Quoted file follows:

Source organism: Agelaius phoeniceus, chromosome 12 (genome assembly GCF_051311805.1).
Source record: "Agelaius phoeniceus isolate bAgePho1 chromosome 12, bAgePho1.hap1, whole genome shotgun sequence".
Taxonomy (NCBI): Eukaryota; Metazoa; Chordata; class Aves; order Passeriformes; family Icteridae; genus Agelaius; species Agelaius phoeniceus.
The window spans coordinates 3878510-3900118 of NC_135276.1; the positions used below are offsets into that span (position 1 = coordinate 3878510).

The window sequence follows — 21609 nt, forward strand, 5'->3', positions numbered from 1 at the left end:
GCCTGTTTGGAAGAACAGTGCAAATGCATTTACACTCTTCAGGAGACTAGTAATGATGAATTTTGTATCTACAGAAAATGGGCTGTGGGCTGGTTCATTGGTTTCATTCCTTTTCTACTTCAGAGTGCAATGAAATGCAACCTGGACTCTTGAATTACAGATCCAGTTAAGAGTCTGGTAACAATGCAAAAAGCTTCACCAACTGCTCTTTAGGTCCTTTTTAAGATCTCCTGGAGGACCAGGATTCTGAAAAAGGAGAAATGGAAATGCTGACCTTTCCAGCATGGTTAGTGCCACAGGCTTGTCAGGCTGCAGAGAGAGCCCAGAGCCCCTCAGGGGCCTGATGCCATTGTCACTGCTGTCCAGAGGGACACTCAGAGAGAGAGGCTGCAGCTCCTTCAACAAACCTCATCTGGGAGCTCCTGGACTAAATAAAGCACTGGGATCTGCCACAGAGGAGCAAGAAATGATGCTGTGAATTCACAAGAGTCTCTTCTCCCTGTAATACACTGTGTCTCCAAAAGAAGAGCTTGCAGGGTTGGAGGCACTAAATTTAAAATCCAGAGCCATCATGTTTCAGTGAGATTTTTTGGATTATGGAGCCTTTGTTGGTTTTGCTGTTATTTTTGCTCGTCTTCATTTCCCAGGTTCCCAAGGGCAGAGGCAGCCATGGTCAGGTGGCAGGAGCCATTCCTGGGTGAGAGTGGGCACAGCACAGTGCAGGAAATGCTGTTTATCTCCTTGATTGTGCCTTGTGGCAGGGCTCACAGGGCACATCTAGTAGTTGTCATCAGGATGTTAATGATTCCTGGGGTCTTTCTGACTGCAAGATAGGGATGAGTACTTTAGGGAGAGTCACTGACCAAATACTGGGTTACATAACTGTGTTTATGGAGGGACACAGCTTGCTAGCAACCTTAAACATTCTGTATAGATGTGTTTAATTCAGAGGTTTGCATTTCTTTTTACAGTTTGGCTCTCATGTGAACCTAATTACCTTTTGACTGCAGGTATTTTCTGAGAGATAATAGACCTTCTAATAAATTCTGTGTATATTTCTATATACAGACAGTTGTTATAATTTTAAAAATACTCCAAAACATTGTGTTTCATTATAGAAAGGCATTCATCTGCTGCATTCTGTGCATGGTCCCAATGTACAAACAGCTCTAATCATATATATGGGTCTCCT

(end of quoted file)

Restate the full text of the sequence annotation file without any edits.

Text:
Source organism: Agelaius phoeniceus, chromosome 12 (genome assembly GCF_051311805.1).
Source record: "Agelaius phoeniceus isolate bAgePho1 chromosome 12, bAgePho1.hap1, whole genome shotgun sequence".
Taxonomy (NCBI): Eukaryota; Metazoa; Chordata; class Aves; order Passeriformes; family Icteridae; genus Agelaius; species Agelaius phoeniceus.
The window spans coordinates 3878510-3900118 of NC_135276.1; the positions used below are offsets into that span (position 1 = coordinate 3878510).

The window sequence follows — 21609 nt, forward strand, 5'->3', positions numbered from 1 at the left end:
GCCTGTTTGGAAGAACAGTGCAAATGCATTTACACTCTTCAGGAGACTAGTAATGATGAATTTTGTATCTACAGAAAATGGGCTGTGGGCTGGTTCATTGGTTTCATTCCTTTTCTACTTCAGAGTGCAATGAAATGCAACCTGGACTCTTGAATTACAGATCCAGTTAAGAGTCTGGTAACAATGCAAAAAGCTTCACCAACTGCTCTTTAGGTCCTTTTTAAGATCTCCTGGAGGACCAGGATTCTGAAAAAGGAGAAATGGAAATGCTGACCTTTCCAGCATGGTTAGTGCCACAGGCTTGTCAGGCTGCAGAGAGAGCCCAGAGCCCCTCAGGGGCCTGATGCCATTGTCACTGCTGTCCAGAGGGACACTCAGAGAGAGAGGCTGCAGCTCCTTCAACAAACCTCATCTGGGAGCTCCTGGACTAAATAAAGCACTGGGATCTGCCACAGAGGAGCAAGAAATGATGCTGTGAATTCACAAGAGTCTCTTCTCCCTGTAATACACTGTGTCTCCAAAAGAAGAGCTTGCAGGGTTGGAGGCACTAAATTTAAAATCCAGAGCCATCATGTTTCAGTGAGATTTTTTGGATTATGGAGCCTTTGTTGGTTTTGCTGTTATTTTTGCTCGTCTTCATTTCCCAGGTTCCCAAGGGCAGAGGCAGCCATGGTCAGGTGGCAGGAGCCATTCCTGGGTGAGAGTGGGCACAGCACAGTGCAGGAAATGCTGTTTATCTCCTTGATTGTGCCTTGTGGCAGGGCTCACAGGGCACATCTAGTAGTTGTCATCAGGATGTTAATGATTCCTGGGGTCTTTCTGACTGCAAGATAGGGATGAGTACTTTAGGGAGAGTCACTGACCAAATACTGGGTTACATAACTGTGTTTATGGAGGGACACAGCTTGCTAGCAACCTTAAACATTCTGTATAGATGTGTTTAATTCAGAGGTTTGCATTTCTTTTTACAGTTTGGCTCTCATGTGAACCTAATTACCTTTTGACTGCAGGTATTTTCTGAGAGATAATAGACCTTCTAATAAATTCTGTGTATATTTCTATATACAGACAGTTGTTATAATTTTAAAAATACTCCAAAACATTGTGTTTCATTATAGAAAGGCATTCATCTGCTGCATTCTGTGCATGGTCCCAATGTACAAACAGCTCTAATCATATATATGGGTCTCCT